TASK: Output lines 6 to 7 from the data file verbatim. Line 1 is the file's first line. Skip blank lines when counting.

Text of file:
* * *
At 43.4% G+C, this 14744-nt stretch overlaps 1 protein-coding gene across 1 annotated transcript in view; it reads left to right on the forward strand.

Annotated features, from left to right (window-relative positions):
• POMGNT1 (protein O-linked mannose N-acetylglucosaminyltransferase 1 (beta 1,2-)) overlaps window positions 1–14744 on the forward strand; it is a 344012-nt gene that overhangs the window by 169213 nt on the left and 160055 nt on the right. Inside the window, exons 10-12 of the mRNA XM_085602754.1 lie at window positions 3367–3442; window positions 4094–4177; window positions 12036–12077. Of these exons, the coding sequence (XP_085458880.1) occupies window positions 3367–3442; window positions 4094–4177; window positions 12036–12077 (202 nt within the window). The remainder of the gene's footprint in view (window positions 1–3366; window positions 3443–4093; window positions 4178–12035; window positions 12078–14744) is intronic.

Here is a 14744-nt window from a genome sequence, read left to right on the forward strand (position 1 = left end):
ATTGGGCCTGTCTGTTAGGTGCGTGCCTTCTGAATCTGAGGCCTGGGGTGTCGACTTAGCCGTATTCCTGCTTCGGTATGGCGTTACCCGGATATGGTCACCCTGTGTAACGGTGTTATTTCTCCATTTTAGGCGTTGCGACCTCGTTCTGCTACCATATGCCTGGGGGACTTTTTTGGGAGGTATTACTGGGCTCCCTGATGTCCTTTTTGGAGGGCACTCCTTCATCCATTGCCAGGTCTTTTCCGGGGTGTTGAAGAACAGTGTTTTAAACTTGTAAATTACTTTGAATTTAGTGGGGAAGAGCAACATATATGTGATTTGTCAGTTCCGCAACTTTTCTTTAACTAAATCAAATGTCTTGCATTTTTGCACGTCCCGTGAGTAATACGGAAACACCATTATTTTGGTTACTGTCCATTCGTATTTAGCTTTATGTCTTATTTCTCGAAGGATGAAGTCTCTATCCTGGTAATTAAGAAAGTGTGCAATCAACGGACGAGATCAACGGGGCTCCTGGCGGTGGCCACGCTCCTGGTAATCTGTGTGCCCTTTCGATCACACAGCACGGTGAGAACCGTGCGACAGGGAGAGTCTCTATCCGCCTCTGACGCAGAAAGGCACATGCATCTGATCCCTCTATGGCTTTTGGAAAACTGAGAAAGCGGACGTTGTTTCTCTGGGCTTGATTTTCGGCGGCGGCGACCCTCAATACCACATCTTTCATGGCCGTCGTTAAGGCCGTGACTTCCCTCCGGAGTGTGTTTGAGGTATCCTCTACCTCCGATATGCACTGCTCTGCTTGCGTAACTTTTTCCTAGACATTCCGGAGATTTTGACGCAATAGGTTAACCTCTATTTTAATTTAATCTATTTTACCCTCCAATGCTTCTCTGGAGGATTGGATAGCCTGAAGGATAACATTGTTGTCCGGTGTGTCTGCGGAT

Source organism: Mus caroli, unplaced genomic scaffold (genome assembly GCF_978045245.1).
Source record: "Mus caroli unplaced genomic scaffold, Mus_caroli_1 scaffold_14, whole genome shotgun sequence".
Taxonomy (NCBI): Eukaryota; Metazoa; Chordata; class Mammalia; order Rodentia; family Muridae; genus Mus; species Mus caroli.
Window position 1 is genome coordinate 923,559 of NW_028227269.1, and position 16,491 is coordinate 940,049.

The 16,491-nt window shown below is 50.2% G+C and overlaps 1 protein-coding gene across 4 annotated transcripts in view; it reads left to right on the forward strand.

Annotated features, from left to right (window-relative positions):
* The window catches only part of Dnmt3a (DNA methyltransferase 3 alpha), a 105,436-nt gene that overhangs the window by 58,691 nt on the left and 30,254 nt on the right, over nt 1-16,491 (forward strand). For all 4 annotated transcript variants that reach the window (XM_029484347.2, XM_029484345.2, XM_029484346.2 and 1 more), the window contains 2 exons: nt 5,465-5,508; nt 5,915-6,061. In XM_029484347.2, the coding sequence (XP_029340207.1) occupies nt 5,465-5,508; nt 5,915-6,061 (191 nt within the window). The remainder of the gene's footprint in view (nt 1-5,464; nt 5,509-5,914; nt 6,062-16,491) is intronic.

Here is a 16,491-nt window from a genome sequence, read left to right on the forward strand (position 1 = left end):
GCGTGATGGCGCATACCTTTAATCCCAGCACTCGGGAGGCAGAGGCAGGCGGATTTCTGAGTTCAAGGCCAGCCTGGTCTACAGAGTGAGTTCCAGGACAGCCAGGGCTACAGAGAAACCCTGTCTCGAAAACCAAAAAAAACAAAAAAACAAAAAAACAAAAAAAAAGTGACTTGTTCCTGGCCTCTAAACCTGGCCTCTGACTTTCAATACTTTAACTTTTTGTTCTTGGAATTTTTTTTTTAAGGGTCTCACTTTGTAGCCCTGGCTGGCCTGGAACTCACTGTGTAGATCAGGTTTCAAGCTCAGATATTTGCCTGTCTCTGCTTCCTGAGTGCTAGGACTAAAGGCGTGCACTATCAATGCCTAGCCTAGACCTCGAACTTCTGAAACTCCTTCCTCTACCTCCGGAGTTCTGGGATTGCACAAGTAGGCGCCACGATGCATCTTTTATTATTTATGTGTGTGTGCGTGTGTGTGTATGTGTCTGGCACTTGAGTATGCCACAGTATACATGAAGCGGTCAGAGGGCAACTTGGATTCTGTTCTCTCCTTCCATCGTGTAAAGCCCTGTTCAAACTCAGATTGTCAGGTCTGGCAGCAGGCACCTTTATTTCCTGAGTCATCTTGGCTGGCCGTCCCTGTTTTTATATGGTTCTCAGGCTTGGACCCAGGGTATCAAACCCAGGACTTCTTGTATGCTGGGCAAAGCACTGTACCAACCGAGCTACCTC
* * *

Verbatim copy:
Source organism: Mus caroli, unplaced genomic scaffold (genome assembly GCF_978045245.1).
Source record: "Mus caroli unplaced genomic scaffold, Mus_caroli_1 scaffold_14, whole genome shotgun sequence".